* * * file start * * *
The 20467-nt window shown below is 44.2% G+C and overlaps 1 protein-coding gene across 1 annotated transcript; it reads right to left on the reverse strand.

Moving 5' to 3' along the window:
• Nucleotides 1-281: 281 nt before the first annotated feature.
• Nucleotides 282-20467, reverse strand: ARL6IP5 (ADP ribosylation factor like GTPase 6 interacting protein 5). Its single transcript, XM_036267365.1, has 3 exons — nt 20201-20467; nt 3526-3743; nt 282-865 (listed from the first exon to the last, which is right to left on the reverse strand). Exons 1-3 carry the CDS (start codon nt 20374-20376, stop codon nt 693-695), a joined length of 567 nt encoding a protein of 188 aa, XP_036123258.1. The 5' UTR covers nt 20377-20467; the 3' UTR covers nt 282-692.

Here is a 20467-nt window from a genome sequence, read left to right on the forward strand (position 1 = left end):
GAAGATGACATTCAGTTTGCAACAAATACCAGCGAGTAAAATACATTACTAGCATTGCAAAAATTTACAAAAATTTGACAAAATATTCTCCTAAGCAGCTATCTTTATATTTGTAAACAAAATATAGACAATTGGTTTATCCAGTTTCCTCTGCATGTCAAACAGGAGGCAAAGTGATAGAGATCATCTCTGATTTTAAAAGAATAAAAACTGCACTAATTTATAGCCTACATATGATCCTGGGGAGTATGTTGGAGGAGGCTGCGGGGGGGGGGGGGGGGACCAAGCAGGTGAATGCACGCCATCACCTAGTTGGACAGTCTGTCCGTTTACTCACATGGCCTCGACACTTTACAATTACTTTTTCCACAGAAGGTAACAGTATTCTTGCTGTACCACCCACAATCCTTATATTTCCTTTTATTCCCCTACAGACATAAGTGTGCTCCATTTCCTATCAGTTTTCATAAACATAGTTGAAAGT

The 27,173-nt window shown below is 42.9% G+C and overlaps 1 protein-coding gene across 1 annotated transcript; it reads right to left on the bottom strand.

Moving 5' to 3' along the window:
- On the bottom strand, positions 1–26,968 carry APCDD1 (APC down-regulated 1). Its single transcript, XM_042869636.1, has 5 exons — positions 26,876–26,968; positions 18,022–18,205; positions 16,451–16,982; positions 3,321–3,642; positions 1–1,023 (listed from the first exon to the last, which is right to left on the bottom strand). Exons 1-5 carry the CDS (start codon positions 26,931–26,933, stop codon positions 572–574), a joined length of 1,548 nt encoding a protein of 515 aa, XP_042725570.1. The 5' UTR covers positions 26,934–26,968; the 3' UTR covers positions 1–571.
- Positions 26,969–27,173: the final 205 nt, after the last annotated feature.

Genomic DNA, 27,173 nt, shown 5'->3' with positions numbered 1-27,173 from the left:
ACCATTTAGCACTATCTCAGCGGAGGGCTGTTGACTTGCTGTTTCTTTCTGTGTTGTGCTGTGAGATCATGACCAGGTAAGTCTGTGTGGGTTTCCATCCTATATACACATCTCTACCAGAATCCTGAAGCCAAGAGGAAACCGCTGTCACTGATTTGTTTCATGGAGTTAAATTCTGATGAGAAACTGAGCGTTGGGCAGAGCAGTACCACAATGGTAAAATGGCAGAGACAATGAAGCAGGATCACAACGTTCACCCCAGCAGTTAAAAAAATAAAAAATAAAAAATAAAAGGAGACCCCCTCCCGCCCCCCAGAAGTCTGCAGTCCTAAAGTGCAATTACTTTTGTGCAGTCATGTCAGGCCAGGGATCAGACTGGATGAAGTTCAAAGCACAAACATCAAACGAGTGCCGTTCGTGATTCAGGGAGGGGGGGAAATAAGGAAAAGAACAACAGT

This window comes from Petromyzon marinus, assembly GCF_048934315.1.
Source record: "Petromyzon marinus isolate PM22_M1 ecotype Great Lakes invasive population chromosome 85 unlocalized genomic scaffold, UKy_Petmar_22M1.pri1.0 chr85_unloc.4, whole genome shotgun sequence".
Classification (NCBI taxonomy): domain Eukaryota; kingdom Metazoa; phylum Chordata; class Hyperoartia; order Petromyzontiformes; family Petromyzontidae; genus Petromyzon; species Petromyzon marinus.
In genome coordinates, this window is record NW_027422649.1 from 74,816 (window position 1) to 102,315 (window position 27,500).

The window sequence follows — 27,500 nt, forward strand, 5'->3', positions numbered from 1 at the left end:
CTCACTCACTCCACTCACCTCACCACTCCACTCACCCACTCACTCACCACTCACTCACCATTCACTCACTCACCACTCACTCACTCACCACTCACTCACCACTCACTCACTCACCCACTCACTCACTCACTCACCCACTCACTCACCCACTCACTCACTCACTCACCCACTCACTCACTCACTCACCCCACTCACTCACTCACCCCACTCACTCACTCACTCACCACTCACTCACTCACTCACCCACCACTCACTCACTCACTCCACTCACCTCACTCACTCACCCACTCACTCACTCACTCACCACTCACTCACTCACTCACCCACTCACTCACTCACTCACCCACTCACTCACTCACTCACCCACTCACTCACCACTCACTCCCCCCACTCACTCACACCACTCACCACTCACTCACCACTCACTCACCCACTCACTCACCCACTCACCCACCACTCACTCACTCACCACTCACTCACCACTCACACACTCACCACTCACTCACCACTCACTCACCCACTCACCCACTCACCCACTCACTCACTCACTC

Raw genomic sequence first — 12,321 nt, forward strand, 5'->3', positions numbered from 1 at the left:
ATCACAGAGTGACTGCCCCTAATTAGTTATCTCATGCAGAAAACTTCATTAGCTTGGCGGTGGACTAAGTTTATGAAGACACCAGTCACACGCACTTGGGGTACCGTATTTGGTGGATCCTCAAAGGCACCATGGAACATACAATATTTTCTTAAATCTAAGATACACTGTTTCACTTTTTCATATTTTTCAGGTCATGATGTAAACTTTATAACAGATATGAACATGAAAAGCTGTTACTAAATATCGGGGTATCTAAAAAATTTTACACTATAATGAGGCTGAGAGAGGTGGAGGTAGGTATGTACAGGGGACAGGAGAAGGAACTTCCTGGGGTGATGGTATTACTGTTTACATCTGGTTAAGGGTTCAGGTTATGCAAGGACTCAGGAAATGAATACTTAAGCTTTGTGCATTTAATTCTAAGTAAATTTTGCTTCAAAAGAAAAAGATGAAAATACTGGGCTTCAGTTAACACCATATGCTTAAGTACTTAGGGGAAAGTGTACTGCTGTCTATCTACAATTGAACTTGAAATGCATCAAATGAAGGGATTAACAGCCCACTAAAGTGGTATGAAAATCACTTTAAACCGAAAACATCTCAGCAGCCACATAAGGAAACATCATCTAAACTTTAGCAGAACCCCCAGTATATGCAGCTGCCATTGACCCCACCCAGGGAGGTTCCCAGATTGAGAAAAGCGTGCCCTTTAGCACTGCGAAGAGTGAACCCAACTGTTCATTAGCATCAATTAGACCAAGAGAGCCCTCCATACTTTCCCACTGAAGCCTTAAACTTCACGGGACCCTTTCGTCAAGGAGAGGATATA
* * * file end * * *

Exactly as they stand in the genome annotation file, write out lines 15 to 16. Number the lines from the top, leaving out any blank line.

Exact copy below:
Classification (NCBI taxonomy): domain Eukaryota; kingdom Metazoa; phylum Chordata; class Hyperoartia; order Petromyzontiformes; family Petromyzontidae; genus Petromyzon; species Petromyzon marinus.
In genome coordinates, this window is record NW_027422649.1 from 74,816 (window position 1) to 102,315 (window position 27,500).